Same-sex couples to be allowed to marry immediately in California
The four plaintiffs who sought to overturn California’s same-sex marriage ban in the supreme court won a decisive step towards marriage equality after Proposition 8 was judged on Friday as violating the civil rights of gay Californians.
The lifting of the ban marks a return to same-sex couples being granted a marriage licence for the first time in four and a half years. The supreme court decision was followed by an order from the ninth circuit court of appeals in San Francisco to immediately overturn Proposition 8, the voter-approved ban on same-sex marriage.
The plaintiffs who brought the challenge to Proposition 8 were the first to be married close to a statue of gay rights activist Harvey Milk at San Francisco city hall, with a further 60 ceremonies taking place shortly after.
The plaintiffs Kris Perry and Sandy Stier of Berkley vowed to take each other as “lawfully wedded wife” in San Francisco as the other plaintiffs Jeff Katami and Paul Zarrillo of Burbank were married shortly after in Los Angeles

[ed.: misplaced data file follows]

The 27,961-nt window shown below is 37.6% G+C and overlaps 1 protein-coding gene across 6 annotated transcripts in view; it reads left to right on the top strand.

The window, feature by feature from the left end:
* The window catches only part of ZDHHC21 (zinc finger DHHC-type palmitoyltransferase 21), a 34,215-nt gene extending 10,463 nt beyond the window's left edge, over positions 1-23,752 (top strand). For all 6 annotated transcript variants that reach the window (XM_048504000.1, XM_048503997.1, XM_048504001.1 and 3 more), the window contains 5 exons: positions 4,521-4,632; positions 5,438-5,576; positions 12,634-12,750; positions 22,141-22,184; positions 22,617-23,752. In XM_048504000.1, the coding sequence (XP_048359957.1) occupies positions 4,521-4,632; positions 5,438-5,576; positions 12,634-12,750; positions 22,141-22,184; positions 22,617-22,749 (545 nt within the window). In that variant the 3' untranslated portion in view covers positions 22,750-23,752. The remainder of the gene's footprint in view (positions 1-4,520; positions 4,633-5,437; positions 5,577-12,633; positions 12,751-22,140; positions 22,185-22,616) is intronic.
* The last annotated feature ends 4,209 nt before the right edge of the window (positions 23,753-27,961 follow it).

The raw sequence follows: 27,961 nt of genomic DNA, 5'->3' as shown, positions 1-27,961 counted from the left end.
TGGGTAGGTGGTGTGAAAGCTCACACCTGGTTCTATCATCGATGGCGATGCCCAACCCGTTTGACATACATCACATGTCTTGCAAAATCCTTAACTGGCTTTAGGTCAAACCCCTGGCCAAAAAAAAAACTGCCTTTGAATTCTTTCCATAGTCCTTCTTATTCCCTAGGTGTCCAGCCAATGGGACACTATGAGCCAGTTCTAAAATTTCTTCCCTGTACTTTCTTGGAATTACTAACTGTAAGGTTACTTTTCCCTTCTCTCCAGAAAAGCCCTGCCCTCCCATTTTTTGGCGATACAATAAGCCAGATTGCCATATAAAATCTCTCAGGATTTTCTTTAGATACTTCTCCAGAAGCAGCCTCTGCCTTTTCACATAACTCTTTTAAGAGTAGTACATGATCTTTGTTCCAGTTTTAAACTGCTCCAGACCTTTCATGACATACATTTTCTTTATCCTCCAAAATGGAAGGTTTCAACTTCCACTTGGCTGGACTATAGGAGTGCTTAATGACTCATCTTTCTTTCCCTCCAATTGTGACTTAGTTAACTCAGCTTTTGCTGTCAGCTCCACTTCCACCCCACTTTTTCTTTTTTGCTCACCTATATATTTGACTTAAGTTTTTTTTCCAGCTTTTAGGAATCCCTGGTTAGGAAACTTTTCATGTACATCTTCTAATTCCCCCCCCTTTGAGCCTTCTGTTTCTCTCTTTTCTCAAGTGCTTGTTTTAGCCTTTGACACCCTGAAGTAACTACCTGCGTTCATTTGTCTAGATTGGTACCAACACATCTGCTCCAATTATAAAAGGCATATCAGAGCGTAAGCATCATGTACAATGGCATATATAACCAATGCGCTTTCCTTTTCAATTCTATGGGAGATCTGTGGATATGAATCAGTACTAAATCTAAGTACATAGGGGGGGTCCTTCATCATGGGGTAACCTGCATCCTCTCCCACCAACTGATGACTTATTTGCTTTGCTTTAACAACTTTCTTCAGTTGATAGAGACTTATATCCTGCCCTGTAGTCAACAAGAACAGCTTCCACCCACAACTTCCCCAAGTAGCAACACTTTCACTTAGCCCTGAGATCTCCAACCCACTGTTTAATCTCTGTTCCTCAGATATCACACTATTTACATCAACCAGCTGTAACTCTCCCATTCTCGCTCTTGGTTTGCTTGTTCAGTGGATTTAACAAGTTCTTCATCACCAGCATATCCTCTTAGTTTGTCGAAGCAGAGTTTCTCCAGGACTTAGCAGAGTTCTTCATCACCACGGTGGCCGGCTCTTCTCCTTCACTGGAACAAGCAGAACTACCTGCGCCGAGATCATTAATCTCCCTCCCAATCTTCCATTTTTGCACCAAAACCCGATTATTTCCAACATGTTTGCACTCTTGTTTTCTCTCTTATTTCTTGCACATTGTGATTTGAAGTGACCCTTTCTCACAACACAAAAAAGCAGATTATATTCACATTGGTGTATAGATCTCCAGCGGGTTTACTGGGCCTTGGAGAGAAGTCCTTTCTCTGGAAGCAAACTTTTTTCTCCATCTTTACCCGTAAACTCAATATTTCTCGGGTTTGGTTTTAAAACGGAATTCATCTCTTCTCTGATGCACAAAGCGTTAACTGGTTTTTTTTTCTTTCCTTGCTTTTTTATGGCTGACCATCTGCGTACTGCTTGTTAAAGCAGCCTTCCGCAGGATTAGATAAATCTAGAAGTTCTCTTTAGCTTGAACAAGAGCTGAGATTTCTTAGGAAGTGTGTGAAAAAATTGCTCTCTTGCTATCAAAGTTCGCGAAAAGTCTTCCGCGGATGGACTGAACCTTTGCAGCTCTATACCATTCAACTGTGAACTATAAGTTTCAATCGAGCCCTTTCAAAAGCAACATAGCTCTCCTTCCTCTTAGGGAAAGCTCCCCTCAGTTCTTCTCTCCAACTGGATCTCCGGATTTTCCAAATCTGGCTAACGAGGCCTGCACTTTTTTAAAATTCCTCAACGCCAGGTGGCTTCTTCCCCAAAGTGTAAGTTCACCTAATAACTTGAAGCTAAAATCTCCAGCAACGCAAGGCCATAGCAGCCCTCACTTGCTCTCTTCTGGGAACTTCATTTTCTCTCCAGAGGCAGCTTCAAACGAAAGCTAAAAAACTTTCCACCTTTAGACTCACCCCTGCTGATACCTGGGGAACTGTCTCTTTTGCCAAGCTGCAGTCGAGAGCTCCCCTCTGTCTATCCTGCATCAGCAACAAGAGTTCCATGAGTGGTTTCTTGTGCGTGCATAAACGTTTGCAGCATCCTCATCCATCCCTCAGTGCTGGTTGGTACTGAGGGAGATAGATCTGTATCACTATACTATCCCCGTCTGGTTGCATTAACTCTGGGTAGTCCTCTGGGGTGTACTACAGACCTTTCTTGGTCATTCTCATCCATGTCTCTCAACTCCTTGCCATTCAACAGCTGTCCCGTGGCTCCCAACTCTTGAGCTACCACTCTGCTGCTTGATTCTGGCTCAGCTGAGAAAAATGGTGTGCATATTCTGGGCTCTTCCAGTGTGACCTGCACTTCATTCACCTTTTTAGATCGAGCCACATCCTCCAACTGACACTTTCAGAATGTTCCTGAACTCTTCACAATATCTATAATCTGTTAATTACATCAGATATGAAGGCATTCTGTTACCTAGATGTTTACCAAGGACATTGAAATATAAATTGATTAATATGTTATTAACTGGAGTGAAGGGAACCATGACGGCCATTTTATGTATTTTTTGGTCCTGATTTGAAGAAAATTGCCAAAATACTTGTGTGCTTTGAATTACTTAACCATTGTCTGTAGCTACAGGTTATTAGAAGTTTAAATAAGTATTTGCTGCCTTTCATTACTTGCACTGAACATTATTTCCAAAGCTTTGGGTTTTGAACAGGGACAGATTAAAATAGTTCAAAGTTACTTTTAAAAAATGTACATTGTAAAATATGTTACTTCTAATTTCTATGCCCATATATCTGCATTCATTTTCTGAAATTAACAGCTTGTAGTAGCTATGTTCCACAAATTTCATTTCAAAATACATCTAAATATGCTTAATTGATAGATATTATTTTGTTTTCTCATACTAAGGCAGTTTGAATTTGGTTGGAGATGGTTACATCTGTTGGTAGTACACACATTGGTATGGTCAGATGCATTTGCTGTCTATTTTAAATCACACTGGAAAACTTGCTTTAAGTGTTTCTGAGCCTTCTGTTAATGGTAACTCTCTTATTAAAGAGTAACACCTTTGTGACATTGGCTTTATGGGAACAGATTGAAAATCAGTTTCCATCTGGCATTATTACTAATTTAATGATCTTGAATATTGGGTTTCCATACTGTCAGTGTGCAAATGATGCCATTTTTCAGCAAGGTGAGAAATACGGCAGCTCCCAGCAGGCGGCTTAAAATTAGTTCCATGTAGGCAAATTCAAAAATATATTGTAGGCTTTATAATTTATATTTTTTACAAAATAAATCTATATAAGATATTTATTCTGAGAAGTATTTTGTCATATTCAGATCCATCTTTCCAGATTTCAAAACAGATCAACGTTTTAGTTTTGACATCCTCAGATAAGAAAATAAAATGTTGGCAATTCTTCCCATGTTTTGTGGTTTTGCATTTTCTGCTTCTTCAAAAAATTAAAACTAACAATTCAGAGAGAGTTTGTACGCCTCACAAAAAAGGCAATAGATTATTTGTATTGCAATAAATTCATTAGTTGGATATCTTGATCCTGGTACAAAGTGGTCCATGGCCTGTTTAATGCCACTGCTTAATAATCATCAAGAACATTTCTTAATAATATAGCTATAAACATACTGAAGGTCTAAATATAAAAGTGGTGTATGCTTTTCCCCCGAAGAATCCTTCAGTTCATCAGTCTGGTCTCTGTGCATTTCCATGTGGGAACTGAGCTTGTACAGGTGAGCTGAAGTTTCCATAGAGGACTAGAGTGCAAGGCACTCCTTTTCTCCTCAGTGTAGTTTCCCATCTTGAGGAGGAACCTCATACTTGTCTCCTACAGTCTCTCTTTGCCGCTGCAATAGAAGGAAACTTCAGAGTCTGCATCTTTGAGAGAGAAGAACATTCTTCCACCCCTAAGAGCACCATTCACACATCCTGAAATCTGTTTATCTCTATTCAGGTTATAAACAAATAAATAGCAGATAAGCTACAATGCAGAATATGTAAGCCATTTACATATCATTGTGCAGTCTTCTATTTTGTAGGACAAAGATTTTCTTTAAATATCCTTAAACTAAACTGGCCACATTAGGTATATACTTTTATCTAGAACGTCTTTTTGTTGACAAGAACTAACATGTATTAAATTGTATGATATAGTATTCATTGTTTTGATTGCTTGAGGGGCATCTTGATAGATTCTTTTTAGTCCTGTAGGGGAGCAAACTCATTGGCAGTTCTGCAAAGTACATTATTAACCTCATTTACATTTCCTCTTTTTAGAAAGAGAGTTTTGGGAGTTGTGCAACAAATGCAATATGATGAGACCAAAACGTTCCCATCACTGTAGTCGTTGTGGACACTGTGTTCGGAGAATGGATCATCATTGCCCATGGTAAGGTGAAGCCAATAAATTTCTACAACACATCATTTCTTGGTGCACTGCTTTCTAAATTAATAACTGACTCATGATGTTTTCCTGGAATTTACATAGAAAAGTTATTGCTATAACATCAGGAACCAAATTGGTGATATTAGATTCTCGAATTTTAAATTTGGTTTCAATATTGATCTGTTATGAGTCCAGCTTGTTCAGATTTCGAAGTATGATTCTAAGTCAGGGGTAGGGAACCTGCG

The ruling means that 13 US states and the District of Columbia recognise same-sex marriage as legal.
The decision lets stand a trial judge’s previous declaration from a lower court that the ban violates the civil rights of gay Californians.
Some groups that supported Proposition 8 have described the move as outrageous as a supreme court ruling should usually be given around 25 days before it is put into effect.
Andy Pugno, the legal counsel for Projectmarriage.com and a coalition of religious conservative groups that support the ban, stated: “The resumption of same-sex marriage this day has been obtained by illegitimate means. If our opponents rejoice in achieving their goal in a dishonourable fashion, they should be ashamed.”
The same-sex ban came into effect in 2008 as a simultaneous but unconnected referendum on the eve of Obama’s election. The outcome of the referendum proved to be an immediate restriction on the civil liberties of many Californians, who were hoping for a new era of change and liberty after religious conservatism had found a strong voice during the G.W Bush administration.
So far there has been such a large volume of new marriage applications that clerks extended their opening hours by a few hours on Friday.